How Can I Protect My Business in a North Carolina Divorce?

For business owners going through divorces in Mecklenburg County or other surrounding areas, protecting their businesses is often a top priority. While the ending of a relationship can be a draining and tumultuous experience, losing one’s business could be an even more devasting experience. You may have built your business from the ground up, pouring countless hours into its operation and growth over the years.

The good news is that help is always available. When business owners currently undergoing the divorce process in North Carolina team up with a qualified, experienced divorce attorney, they stand a much better chance of reaching a favorable legal outcome. Depending on your circumstances, these experts can help you keep hold of your business and continue your success without major setbacks. Not only can a skilled divorce attorney explain the various factors at play when protecting businesses during a divorce, but they can also help you take meaningful action and steps towards a favorable resolution.

Did You Start Your Business Before the Marriage?

If you started your business before the date of marriage, your business may not be subject to equitable distribution. Generally speaking, you do not have to divide assets that you already owned prior to the marriage, that have not been comingled or otherwise have a martial component to them. According to North Carolina law, these assets are defined as “separate property,” which means they are usually not subject to equitable distribution. If you owned your business before the marriage, it may likely be a factor in equitable distribution but not an asset being divided.

Understanding Equitable Distribution

If you started your business during your marriage, things become a little more complicated. All of the assets that you have accumulated during your marriage are considered “marital assets,” which means that they are subject to equitable distribution. Equitable distribution is the process of dividing assets and debts between spouses in an equitable manner. It is important to understand the legal definition of the term “equitable” if you want to know how your business will be divided. This is not necessarily a 50/50 split, and many factors may be taken into account when courts determine how businesses should be divided among spouses.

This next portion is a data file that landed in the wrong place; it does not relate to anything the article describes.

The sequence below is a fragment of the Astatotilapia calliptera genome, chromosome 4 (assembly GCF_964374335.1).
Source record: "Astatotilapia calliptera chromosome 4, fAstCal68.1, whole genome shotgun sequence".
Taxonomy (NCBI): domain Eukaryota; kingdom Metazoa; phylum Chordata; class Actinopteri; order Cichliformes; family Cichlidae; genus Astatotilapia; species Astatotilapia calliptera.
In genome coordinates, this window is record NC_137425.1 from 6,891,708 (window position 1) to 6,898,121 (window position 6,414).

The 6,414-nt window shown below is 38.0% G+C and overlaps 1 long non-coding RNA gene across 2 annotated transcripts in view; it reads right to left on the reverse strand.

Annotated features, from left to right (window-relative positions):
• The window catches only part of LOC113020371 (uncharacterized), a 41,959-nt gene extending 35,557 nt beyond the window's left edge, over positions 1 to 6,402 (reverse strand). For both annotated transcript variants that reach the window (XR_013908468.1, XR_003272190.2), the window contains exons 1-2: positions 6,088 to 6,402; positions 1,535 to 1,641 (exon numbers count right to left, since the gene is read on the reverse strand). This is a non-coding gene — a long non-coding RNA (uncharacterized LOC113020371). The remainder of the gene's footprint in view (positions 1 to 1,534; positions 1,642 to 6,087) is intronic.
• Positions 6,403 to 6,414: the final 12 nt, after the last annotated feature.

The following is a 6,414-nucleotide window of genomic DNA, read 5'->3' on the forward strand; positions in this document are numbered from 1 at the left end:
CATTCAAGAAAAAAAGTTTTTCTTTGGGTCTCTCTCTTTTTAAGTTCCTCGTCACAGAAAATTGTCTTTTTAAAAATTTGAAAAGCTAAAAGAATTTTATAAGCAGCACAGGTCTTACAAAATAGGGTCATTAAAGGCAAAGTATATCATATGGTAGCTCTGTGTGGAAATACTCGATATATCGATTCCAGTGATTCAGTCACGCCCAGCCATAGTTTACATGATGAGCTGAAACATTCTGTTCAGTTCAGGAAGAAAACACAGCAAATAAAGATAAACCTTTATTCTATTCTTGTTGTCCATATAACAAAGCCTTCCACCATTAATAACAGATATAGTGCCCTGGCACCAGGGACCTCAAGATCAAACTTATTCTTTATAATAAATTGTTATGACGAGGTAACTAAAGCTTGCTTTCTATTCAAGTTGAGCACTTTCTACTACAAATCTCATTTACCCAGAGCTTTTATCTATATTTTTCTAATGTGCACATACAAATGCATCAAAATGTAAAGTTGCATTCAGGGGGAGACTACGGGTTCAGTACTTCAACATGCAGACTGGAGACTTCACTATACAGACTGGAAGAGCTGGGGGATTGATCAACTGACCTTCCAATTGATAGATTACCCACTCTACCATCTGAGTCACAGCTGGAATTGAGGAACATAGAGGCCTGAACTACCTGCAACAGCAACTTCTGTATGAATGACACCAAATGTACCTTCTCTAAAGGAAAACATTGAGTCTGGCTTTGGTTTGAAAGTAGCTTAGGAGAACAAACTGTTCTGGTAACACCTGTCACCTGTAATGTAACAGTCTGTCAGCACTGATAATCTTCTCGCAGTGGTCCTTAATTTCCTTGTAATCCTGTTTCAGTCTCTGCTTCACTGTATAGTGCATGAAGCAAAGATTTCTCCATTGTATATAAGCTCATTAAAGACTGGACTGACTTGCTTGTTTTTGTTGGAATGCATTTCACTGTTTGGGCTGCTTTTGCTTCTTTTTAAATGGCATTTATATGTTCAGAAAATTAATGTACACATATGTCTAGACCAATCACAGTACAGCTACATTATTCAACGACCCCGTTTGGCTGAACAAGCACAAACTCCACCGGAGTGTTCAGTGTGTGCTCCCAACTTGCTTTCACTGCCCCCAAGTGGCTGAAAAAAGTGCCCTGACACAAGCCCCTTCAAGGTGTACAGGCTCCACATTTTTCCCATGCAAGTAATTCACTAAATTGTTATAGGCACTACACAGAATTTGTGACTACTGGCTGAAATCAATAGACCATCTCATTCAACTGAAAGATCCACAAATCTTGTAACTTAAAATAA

The courts take many different factors into account when determining how businesses should be divided in an equitable manner, and it is your attorney’s job to show them factors that support your case. If you are primarily responsible for the business’ founding, operation, and success, then the courts will likely take these factors into account.

On the other hand, you and your spouse might have worked as a team as you built your business together. Perhaps your spouse was/is an employee at the business. Maybe you and your spouse are business partners. In these scenarios, it is more likely that the courts will divide businesses in a roughly equal manner among spouses or distribute the business in any other equitable manner in line with the distribution of the marital estate.

However, the factors at play can extend much further than your business. Equitable distribution takes all factors into account, including contributions your spouse might have made outside of the business. For example, your spouse might have raised the children while you spent most of your time running the business. Maybe they spent hours cleaning the home, handling bill payments, and buying groceries. The court does take these factors into account, and they are considered meaningful contributions despite not being strictly related to your business.

Try to Come to An Agreement

No matter what kind of marital property is at stake, an agreement with your spouse is almost always the best option. With the help of a qualified divorce attorney, you can negotiate with your spouse out of court and come to an agreement about how distribution of the business and the marital estate should be handled. If keeping complete control of your business is a top priority, then it might make sense to let your spouse keep certain assets in a “swap deal.” For example, you might let your spouse keep the family home in exchange for letting you keep 100% of your business, assuming such a distribution to be equitable.

Enlist the Help of a Qualified Attorney Today

If you are serious about protecting your business in the greater Charlotte area, do not hesitate to enlist the help of an experienced, qualified divorce attorney as soon as possible. Arnold & Smith, PLLC is always available to help. We have considerable experience with high conflict divorces and high net worth divorces. We understand the importance of protecting your business, and we will help you fight to keep hold of your dream. Contact us today to schedule a consultation and we can start developing an action plan together.